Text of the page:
Cabinet ministers will be given fresh Treasury forecasts of the economic hit from various Brexit options, in a bid to end their bickering and agree a strategy.
It suggested the cabinet would be urged to consider the likely impact from staying aligned to the EU’s economic structures – or the higher cost of breaking free, as hardline Tories demand.
Mr Hammond revealed his plan as he vowed to use the showdown get-together to bang the drum for business and a Brexit that “protects our important supply chains, protects British jobs”.
The comments threaten a fresh clash with Boris Johnson, the foreign secretary, who reportedly responded to the growing warnings of economic damage by telling a Tory group “f*** business”.
During Treasury questions in the Commons, John McDonnell, the shadow chancellor, taunted ministers attacking him for “undermining capitalism”, saying: “They are doing a pretty good job themselves.”
Mr Hammond’s assessment can be expected to take in the predicted costs of the two customs options put forward by No 10, which have triggered bitter cabinet rows.
But HMRC appeared to fatally undermine the rival technology-based “max fac” plan, revealing it would cost businesses up to an astonishing £20bn a year.
On Monday, No 10 said a third customs arrangement would be put forward at Chequers, but no details have been set out and even cabinet ministers are in the dark.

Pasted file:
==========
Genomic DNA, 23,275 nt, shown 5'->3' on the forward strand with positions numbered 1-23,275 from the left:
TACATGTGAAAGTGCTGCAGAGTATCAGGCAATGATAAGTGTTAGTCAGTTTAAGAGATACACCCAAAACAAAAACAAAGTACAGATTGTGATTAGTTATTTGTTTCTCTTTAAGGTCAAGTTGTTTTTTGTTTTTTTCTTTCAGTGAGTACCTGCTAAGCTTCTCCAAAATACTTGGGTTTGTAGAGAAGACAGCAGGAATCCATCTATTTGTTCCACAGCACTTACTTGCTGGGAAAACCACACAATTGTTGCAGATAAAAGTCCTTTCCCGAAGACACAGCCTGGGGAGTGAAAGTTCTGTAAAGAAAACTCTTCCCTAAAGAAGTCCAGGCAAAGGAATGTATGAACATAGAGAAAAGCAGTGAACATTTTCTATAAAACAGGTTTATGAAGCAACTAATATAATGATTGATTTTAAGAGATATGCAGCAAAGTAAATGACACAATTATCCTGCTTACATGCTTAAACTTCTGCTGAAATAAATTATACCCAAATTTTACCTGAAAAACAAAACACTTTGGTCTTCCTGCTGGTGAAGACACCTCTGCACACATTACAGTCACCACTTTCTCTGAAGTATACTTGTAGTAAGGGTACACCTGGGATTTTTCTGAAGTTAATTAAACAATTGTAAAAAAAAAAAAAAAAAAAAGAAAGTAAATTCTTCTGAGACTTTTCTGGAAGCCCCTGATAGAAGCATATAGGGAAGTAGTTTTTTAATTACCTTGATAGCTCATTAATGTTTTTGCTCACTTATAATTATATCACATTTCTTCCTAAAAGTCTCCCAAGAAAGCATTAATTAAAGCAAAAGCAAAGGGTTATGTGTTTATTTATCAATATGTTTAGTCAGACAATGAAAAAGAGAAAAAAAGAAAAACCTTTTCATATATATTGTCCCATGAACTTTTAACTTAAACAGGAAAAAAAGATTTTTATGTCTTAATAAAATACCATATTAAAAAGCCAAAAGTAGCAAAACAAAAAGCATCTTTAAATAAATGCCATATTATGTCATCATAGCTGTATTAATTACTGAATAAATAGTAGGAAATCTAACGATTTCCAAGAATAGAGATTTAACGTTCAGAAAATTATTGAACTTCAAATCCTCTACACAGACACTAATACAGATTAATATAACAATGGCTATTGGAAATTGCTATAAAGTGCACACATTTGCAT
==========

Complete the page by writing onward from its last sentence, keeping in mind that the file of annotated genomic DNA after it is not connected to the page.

In the Commons, Mr McDonnell urged Mr Hammond to “tell us today the Treasury’s latest estimate of the cost of no deal, its consequences for the economy and the potential loss of jobs”.
In reply, Mr Hammond said: “I will be setting out for my colleagues, in the privacy of our cabinet meeting on Friday, the Treasury’s assessment – indeed, the cross-Whitehall economic group’s assessment – of the implications of potential routes forward.”
The Chancellor repeated his promise to publish his assessments before MPs vote on the Brexit deal, to ensure they were “properly informed”.
And he slapped down cabinet ministers dismissing business fears, telling MPs: “I think the views of business, which is the great generator of employment and wealth and prosperity in our country, should always be taken very carefully into account.
“We have to listen to what business is telling us and make sure that we deliver a Brexit which delivers the needs of business.”
In January, leaked Treasury documents showed every mooted Brexit outcome would make Britain poorer.
Leaving with a Canada-style free trade agreement would see growth cut by 5 per cent, while even staying inside the single market would reduce growth by 2 per cent.
It was authorised by the prime minister, but ministers insisted it was “preliminary and partial” because it did not study the “bespoke” deal she has vowed to strike.